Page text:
QUEENS PARK, TORONTO: This week in the Ontario Legislature, Norman Miller, MPP for Parry Sound-Muskoka paid tribute to the life and work of Parry Sound historian John Macfie.
Mr. Norman Miller: I rise in the House today to recognize the life of John Macfie, a passionate historian from Dunchurch in the Parry Sound area, who, sadly, passed away on October 26 at age 93.
John is best known for his dedication to writing about colonization and the history of forestry and logging in Ontario. As it happens, I have one of his books here in Toronto, in which he recorded the stories of the people who worked in logging camps and steam-powered mills in the 1800s and early 1900s. These stories would have been lost to the annals of history, but because of John’s efforts, their stories live on so that we can read what life was like for the people who helped build this country.
John’s love of history started quite young, listening enthralled as old-timers yarned about their adventures. In his wisdom, he began to collect the stories and photographs. He went on to write 13 books and more than 1,000 newspaper and magazine articles.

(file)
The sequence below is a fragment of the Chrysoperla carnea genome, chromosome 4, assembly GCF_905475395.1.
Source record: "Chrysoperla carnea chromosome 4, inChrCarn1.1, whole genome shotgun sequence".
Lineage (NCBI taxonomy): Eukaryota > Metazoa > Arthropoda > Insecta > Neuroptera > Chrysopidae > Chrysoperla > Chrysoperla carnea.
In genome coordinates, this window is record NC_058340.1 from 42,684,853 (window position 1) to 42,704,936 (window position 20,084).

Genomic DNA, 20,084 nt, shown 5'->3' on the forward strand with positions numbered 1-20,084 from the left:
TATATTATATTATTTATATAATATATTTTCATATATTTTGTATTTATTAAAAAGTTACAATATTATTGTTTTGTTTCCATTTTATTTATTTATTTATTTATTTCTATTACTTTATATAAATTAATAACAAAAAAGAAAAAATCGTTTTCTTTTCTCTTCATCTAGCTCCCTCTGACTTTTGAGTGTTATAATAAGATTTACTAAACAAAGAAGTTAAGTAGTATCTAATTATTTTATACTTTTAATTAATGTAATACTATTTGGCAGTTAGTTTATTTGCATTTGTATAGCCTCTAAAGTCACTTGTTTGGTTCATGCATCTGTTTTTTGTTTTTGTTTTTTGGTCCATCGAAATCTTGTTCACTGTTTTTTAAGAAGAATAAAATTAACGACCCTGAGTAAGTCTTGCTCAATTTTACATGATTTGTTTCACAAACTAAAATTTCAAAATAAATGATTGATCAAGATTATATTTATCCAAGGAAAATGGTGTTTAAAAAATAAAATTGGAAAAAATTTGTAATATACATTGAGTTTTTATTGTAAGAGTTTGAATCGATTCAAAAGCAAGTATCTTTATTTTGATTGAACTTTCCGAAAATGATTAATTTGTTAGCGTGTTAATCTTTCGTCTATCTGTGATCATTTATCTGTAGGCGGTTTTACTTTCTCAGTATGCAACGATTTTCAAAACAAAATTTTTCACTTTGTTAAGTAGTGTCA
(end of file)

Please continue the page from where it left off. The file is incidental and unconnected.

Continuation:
Though he is most known for his work as a historian, his own life was one well worth recording. He was trained as a pilot for the Royal Canadian Air Force. He dabbled in meteorology and weather mapping before ending up at the Department of Lands and Forests. He worked in Sioux Lookout as a trap management officer, and spent a decade in the woods engaging with Indigenous trappers between Lake Superior and Hudson Bay. Eventually, he ended up as fish and wildlife supervisor in Parry Sound.
Though I cannot do justice to John’s life in the time allowed, I feel it’s important to recognize him here and thank him for his efforts to preserve the stories that would otherwise have been lost.